the word

You know what? I haven’t written a holy-moly, super-Catholic, spirituality-on-steroids blog post in quite a while. So watch out! Incoming! Run for your life!

Something hit me in church two months ago. Then it kept hitting me, and hitting me, and hitting me. The revelation clocked me so hard only because it was so blazingly obvious, and I couldn’t believe it hadn’t occurred to me before — kind of like when someone pointed out that the “L” in “Staples” is actually a staple and I howled OMIGOD OMIGOD HOW COME I NEVER NOTICED IT BEFORE OMIGOD THAT CHANGES EVERYTHING. And ever since then, every time I drive past the Staples on Central Avenue I shake my head with silent little omigod, marveling at its genius and my stupidity.

So this is what hit me at Mass: the Word. If you’re Catholic, you know that moment just before the Eucharist when the congregation says: “Lord, I am not worthy that you should enter under my roof, but only say the word, and my soul shall be healed.” (That’s the new translation; until late 2011, we said: “Lord, I am not worthy to receive you, but only say the word, and I shall be healed.”)

Or, to quote my own internal monologue: “Lord, I am broken and bleeding. I am soooo not worthy of the body of Christ. But THANK GOD, and I mean that literally, you already know this about me. You already know I’m a piece of. . . ummm, work. You know all my flaws, even the ones I don’t yet realize I have, because I’m a clueless nincompoop in addition to being unworthy. Yet here I am! At the table! Unworthy little me! Just say the word, and. . .  wait — what’s that? You mean, you’ve said it already? The word that makes everything right? The word that heals? The word that resolves my broken state, my error-prone nincompoopedness, just as it resolves every cracked piece of everyone who approaches the altar to receive? REALLY? ARE YOU SURE ABOUT THIS, GOD? You are? You’ve said the magic word? Whoooooa, so I’m healed? You’re kidding! Thanks, dude, I mean God!”

This is pretty much the narrative that runs through my brain each time I receive communion. I’ve been Catholic for more than 28 years now,  and I’m constantly struck by the beautiful illogic of God’s attitude toward communion: None of you is worthy, but all of you are healed. This is one reason I’m forever infuriated by those who would deny “sinners” the Eucharist, as though A) everyone isn’t already a total sinning mess and B) Jesus himself ever denied anyone anything. For crying out loud, he didn’t boot Judas from the Last Supper, did he? And he knew what was up with that guy.

But what hit me at Mass two months ago: The word. It’s the Word. Meaning Jesus. “In the beginning was the Word, and the Word was with God, and the Word was God” — so goes the opening of the gospel according to St. John. I never really got it (true confessions). As gospels go, John is a little too wordy and poetical for me in general; I prefer the bluntness of Mark. And the prologue always hit me like: Wot? How is Jesus a word? But I took it to mean that Jesus was part of God’s plan from the beginning — that God, in creating us, knew from the start we were flawed and decided to include a handy-dandy redeemer in on the deal. It’s like going for a drive with a dying battery; you know the car is likely to crap out en route, so you pack a portable charger before you leave.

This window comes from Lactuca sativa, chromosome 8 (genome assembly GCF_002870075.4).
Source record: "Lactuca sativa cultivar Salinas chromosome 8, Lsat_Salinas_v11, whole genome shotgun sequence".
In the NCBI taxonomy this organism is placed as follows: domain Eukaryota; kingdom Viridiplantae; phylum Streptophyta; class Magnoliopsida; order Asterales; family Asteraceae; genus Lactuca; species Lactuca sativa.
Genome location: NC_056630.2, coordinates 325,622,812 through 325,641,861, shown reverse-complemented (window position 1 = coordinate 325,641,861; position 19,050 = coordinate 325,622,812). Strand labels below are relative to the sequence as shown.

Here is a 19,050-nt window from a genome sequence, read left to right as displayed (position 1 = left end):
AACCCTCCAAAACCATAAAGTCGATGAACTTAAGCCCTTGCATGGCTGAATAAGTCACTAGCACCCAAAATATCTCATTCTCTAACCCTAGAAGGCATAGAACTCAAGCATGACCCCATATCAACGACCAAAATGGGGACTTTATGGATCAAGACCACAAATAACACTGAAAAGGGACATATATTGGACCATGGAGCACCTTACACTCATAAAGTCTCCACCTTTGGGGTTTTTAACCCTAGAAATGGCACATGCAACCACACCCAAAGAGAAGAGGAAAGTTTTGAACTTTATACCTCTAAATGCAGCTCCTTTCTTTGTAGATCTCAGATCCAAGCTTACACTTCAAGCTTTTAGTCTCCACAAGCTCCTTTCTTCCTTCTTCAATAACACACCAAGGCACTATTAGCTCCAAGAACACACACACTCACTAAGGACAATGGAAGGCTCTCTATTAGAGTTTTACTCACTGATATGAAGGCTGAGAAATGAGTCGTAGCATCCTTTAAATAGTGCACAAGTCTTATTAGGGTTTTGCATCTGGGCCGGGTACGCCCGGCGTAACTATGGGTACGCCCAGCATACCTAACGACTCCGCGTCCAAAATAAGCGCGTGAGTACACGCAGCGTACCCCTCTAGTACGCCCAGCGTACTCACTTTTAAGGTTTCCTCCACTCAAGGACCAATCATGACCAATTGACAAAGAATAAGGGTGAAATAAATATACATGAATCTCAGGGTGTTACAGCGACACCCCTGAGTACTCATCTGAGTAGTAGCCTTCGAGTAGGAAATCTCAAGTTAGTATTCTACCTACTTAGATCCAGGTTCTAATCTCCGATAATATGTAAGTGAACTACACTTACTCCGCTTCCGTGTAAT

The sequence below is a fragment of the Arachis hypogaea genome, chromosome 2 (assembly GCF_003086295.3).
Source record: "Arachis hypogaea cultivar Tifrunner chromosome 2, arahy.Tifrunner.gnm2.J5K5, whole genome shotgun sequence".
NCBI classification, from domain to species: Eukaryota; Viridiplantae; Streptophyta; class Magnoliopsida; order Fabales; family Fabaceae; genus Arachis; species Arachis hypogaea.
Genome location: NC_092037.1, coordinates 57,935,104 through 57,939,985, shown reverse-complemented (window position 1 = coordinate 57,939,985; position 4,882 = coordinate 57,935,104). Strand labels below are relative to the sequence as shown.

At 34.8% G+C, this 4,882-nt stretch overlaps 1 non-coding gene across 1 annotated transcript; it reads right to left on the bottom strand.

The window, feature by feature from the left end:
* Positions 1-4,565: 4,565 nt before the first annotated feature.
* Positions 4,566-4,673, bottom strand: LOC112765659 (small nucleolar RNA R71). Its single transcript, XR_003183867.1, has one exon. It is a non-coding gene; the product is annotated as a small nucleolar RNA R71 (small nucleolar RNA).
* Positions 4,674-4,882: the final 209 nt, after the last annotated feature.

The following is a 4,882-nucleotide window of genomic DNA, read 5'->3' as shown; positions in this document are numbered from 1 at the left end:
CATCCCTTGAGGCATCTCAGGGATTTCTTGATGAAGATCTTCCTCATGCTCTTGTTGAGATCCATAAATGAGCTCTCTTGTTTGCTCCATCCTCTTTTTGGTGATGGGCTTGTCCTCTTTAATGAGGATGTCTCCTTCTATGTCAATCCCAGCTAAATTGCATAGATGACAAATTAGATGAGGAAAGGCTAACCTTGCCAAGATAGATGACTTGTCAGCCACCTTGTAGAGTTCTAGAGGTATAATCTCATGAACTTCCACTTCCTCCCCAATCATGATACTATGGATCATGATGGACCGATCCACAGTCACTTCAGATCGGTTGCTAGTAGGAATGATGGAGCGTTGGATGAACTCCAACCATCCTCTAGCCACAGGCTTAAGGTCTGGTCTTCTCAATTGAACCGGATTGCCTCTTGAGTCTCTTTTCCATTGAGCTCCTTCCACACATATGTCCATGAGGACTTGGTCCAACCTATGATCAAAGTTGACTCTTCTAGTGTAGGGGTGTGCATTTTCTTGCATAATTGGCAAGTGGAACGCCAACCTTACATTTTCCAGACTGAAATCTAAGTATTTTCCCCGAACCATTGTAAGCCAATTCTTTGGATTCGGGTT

Jesus is our jumper. God packed him to make things right. And not just for Christians — for everyone.

I think about this, now, whenever I receive communion. I dwell on the greatness of God’s love, the outrageousness of it, as I shuffle up to the table in all my inadequacy. “Lord, I am not worthy. . . but only say the Word,” I repeat, rendering the upper case in my mind. I’m always unworthy, always healed. Makes no sense at all and all the sense in the world.

Holy-moly blog post, over and out.

8 thoughts on “the word

  1. Dear special daughter– I envy you for the comfort you find in your religion and for you I am happy you have it. What is special about you is the compassion and love you have for all of us regardless of faith or lack thereof–there is no condemnation in you just a love for all

    Your atheistic/agnostic adopted father

    • Oh, Dan, thank you. I love you and am so grateful for you. My life and my kids’ lives are so much richer for your kindness, generosity and loving heart – you’re truly one of the most “Christian” people I know, no matter what you believe (or don’t)!

Leave a Reply

Fill in your details below or click an icon to log in:

WordPress.com Logo

You are commenting using your WordPress.com account. Log Out /  Change )

Google+ photo

You are commenting using your Google+ account. Log Out /  Change )

Twitter picture

You are commenting using your Twitter account. Log Out /  Change )

Facebook photo

You are commenting using your Facebook account. Log Out /  Change )

Connecting to %s